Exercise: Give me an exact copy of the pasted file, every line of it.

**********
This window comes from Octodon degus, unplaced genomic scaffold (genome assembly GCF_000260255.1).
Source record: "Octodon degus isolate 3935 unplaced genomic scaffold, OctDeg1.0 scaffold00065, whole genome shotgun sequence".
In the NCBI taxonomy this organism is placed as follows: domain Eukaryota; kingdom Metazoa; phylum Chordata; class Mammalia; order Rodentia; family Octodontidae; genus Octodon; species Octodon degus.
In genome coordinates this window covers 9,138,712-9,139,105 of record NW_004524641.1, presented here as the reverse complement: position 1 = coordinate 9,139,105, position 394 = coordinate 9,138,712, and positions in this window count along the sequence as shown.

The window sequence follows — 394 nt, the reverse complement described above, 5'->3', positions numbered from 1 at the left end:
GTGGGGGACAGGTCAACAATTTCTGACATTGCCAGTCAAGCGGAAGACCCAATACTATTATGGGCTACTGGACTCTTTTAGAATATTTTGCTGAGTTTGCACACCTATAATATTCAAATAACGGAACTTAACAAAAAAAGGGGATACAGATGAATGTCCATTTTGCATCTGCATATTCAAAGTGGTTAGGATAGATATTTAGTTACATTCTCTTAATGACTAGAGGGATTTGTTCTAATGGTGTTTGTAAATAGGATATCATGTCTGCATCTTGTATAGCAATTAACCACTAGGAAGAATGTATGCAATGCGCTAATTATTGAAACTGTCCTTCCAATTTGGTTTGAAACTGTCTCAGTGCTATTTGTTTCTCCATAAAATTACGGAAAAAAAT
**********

This window comes from Octodon degus, unplaced genomic scaffold (genome assembly GCF_000260255.1).
Source record: "Octodon degus isolate 3935 unplaced genomic scaffold, OctDeg1.0 scaffold00065, whole genome shotgun sequence".
In the NCBI taxonomy this organism is placed as follows: domain Eukaryota; kingdom Metazoa; phylum Chordata; class Mammalia; order Rodentia; family Octodontidae; genus Octodon; species Octodon degus.
In genome coordinates this window covers 9,138,712-9,139,105 of record NW_004524641.1, presented here as the reverse complement: position 1 = coordinate 9,139,105, position 394 = coordinate 9,138,712, and positions in this window count along the sequence as shown.

The window sequence follows — 394 nt, the reverse complement described above, 5'->3', positions numbered from 1 at the left end:
GTGGGGGACAGGTCAACAATTTCTGACATTGCCAGTCAAGCGGAAGACCCAATACTATTATGGGCTACTGGACTCTTTTAGAATATTTTGCTGAGTTTGCACACCTATAATATTCAAATAACGGAACTTAACAAAAAAAGGGGATACAGATGAATGTCCATTTTGCATCTGCATATTCAAAGTGGTTAGGATAGATATTTAGTTACATTCTCTTAATGACTAGAGGGATTTGTTCTAATGGTGTTTGTAAATAGGATATCATGTCTGCATCTTGTATAGCAATTAACCACTAGGAAGAATGTATGCAATGCGCTAATTATTGAAACTGTCCTTCCAATTTGGTTTGAAACTGTCTCAGTGCTATTTGTTTCTCCATAAAATTACGGAAAAAAAT